If I had to do it all over again, I would personally go Kinesiology with a minor in Psychology (focusing on the above courses) with my second option being Psyc with minor is Kinesiology and focusing on higher learning for a sport psyc masters.
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Old 07-25-2013, 03:47 PM   #8
Blair Robert Lowe
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Re: What's the best degree for CF-Level 1 Cert

Karolyi was a boxer and a hammer thrower while his wife was a gymnast. In college he started coaching gymnastics after studying and practicing gymnastics and the rest is history.

Abadjiev wrote a paper stating his methods going into microbiology but I haven't confirmed whether he went to university. More than likely he went to a sports school before or after his career as a lifter as most communist athletes did.

If it's CrossFit, you go to everything CrossFit and it wouldn't hurt getting and putting some actual time in Olympic Lifting, Gymnastics, and Powerlifting.

CSCS is something to think about as well.
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Old 07-25-2013, 04:02 PM   #9
Pearse Shields
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Re: What's the best degree for CF-Level 1 Cert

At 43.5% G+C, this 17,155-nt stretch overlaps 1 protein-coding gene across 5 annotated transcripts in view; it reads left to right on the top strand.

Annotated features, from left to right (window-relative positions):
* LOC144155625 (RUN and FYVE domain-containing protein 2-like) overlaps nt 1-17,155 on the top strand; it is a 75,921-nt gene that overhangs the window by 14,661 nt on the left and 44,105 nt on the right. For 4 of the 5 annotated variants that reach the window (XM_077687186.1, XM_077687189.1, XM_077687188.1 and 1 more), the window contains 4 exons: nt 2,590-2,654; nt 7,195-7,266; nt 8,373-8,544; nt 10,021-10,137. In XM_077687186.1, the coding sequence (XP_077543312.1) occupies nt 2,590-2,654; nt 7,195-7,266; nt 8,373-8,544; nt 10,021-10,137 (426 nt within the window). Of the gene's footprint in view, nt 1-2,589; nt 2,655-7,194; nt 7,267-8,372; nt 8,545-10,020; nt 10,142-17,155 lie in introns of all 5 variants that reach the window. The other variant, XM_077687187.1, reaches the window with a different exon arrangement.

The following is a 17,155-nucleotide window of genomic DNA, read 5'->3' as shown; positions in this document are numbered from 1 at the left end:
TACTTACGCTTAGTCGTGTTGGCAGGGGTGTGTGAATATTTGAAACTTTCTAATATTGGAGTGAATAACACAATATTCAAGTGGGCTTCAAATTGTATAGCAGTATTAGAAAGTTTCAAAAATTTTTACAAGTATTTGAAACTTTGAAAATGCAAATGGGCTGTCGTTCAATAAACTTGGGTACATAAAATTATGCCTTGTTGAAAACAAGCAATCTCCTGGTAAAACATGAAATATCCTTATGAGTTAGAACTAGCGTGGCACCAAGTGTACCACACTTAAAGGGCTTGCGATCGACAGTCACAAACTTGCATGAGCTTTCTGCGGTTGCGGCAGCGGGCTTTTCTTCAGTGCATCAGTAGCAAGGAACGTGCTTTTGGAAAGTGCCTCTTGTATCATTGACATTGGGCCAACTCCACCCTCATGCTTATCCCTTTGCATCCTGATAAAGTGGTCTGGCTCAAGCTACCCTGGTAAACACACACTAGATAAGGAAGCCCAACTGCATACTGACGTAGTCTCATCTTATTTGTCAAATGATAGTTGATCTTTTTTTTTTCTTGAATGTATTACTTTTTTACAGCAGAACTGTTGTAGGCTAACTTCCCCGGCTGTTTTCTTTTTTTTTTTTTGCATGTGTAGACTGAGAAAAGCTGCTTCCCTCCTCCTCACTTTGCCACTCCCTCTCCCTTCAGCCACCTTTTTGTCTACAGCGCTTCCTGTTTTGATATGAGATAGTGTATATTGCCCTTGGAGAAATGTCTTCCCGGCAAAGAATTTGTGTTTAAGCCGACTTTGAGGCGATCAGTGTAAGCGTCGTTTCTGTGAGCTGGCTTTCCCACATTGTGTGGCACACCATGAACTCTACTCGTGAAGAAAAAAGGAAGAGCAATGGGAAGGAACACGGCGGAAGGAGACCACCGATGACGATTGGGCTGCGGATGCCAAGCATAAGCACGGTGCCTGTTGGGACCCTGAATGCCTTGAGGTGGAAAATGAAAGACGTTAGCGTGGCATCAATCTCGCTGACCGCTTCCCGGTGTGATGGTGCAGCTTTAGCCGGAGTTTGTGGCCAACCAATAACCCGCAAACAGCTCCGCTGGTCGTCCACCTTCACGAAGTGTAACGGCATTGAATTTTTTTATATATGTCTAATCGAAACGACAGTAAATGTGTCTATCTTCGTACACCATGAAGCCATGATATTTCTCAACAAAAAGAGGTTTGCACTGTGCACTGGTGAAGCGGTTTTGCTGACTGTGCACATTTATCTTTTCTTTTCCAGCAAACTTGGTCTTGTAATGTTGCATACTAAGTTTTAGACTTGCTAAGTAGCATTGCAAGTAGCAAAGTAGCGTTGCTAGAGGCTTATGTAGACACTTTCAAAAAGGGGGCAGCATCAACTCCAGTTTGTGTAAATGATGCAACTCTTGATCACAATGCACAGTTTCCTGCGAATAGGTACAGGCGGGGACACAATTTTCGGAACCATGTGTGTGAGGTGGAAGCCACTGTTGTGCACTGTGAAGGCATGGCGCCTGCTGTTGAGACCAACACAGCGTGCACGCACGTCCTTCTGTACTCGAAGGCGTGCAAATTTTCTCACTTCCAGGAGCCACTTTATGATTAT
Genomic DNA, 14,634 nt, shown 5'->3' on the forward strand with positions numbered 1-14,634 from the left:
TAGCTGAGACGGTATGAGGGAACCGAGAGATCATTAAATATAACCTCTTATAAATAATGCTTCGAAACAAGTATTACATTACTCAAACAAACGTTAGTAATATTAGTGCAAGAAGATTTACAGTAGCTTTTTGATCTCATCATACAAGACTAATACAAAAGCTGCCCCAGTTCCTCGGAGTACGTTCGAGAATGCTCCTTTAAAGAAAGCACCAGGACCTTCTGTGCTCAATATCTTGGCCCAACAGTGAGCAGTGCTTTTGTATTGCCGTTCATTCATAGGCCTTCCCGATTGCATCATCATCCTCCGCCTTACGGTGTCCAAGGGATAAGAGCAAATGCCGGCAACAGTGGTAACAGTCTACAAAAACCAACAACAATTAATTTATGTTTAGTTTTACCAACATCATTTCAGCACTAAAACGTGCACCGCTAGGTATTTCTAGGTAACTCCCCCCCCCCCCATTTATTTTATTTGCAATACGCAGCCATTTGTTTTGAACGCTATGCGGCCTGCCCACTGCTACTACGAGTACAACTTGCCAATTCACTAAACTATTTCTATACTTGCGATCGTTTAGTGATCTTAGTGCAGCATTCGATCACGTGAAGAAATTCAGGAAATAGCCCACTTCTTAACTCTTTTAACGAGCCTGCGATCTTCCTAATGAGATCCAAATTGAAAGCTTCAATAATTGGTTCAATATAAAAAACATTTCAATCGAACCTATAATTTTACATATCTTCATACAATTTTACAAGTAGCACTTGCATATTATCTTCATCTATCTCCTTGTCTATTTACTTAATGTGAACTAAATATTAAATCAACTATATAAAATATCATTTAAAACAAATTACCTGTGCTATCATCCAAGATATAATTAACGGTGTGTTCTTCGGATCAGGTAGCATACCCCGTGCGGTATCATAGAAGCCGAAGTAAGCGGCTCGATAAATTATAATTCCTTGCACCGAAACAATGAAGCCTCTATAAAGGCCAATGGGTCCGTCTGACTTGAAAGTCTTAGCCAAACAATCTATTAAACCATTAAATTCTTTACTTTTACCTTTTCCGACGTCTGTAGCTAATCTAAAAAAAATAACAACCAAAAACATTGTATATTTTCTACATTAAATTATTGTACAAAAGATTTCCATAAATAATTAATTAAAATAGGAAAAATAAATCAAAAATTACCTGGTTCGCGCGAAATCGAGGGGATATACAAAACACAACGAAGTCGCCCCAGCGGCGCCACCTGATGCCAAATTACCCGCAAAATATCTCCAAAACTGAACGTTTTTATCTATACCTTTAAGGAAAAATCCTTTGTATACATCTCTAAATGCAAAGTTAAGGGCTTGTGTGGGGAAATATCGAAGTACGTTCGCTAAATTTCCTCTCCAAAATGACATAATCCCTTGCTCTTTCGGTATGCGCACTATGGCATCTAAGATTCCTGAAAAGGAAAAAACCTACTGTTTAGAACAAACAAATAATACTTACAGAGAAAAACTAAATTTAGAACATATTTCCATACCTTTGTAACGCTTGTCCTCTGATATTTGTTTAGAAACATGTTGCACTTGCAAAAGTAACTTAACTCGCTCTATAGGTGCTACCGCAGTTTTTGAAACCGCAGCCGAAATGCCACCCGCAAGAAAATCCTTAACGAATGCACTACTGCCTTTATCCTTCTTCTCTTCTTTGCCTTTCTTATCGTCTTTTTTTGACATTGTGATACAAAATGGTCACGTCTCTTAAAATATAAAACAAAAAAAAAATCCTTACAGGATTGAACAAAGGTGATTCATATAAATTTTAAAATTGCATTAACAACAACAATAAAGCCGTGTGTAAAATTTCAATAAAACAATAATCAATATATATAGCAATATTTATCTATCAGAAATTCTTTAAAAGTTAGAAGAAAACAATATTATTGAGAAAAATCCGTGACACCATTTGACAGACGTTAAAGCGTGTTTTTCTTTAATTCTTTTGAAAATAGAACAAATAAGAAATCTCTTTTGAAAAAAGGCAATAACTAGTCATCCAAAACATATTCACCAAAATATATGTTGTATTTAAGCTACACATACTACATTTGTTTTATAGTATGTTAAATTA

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Originally Posted by Bill M. Hesse View Post
A degree in Kinesiology or Exercise Physiology would be helpful.
These look good on paper as well as helping give a grasp of theory. I'm just starting into a degree majoring in Physiology myself.
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Old 07-25-2013, 07:04 PM   #10
Joel Edwards
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Re: What's the best degree for CF-Level 1 Cert

Thanks to all for your responses. I wanted to pose this question without giving a lot of background just to see what the responses would be, and they are helpful. I've been Crossfitting for about 5 years now, just got my cert in Feb. with no real intentions of doing anything with it. I just wanted to do the class for my own personal benefit. Anyways, I've just started getting more and more people coming to my house to workout and it's got me thinking that this may be something I could do full-time. Not necessarily from my house, but maybe at a local affiliate. Since I've got this GI Bill wasting away, I figured maybe I'd put it to use with something that could help towards this idea. I'm a Training Instructor by trade (Security, Firearms), and when I teach it's all about the "why". Why do it this way, why hold it that way, etc. Sometimes when I'm talking about/coaching Crossfit, I don't always feel like I know the "why" or at least how to properly explain it. I know I need to go to more CF Certs, but the GI Bill doesn't cover that. Thanks again for your help, and I'll be looking into those fields mentioned in the earlier posts.